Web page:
Tor will, however, allow you to further customize the settings for your proxy by going to the Advanced tab in the Settings window that you can open from its Control Panel. On the Advanced tab you can manage the password to be used for authenticating to the Tor network, select a custom configuration file or the data directory and even set the run permissions.

The Advanced tab on Vidalia's Preferences window

In case you manage to lose yourself in the sea of Nexts when installing and/or configuring Tor or JAP, these are the how-tos on installing and configuring them on your Mac: HERE for Tor and HERE for JAP.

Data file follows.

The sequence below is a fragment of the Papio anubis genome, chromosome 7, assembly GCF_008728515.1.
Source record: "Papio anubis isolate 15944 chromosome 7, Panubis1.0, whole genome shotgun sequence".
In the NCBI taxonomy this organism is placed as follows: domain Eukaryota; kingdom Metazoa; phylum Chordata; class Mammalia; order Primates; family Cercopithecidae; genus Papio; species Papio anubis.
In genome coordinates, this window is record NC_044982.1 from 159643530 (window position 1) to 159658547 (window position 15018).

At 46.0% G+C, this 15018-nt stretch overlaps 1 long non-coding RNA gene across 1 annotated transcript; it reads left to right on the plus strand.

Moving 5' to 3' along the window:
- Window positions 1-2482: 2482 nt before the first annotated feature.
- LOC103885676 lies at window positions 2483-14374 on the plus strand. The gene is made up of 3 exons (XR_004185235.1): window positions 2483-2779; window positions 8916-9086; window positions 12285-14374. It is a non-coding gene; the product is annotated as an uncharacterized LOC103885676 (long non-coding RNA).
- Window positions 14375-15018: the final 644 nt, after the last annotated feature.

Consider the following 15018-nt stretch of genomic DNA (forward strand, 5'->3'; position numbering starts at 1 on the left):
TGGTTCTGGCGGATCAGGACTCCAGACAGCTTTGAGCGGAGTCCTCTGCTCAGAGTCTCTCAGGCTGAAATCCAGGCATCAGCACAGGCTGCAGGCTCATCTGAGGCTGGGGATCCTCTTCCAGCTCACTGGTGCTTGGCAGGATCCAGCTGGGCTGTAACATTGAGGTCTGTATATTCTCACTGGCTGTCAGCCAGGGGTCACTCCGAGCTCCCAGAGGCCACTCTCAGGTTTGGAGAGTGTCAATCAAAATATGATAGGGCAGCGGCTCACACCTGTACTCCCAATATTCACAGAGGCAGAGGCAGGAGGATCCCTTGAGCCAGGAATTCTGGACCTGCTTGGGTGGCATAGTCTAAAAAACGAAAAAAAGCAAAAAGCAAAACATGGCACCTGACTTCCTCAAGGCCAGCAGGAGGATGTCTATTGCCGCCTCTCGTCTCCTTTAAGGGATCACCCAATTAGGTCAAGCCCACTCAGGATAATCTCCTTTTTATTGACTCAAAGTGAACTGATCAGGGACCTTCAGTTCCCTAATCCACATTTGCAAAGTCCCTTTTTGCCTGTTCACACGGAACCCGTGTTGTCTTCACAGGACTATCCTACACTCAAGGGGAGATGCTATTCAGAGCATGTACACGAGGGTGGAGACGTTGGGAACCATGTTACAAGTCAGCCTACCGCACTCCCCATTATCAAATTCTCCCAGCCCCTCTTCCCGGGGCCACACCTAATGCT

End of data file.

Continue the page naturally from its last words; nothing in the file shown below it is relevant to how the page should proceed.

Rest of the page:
One last reminder: you have to remember that there are no perfect anonymity solutions out there. The best thing to do if you really care about your privacy is to be careful which websites you exchange information with and pay attention to what type of information you disclose about yourself when online.

Do you know of other anonymity protection solutions that we missed? Do you know of other ways one can protect one’s privacy online? Then leave us a word in the comments.




Best regards,plzz comment if u like it
SASANK ROY
student,doin engg

IIIT ALLAHABAD
sasanktk@gmail.com
http://www.sasankroy.blogspot.com/


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1 Comment

  1. Harsh Says,

    Does that mean that any person/hacker can view our activity online by pinging our IP?

    Does JAP prevent that totally?

     

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Shashank Krishna
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nothin much to say.........doin B.tech in IIIT allahabad loves bloggingn hacking.... :) and loooves blogging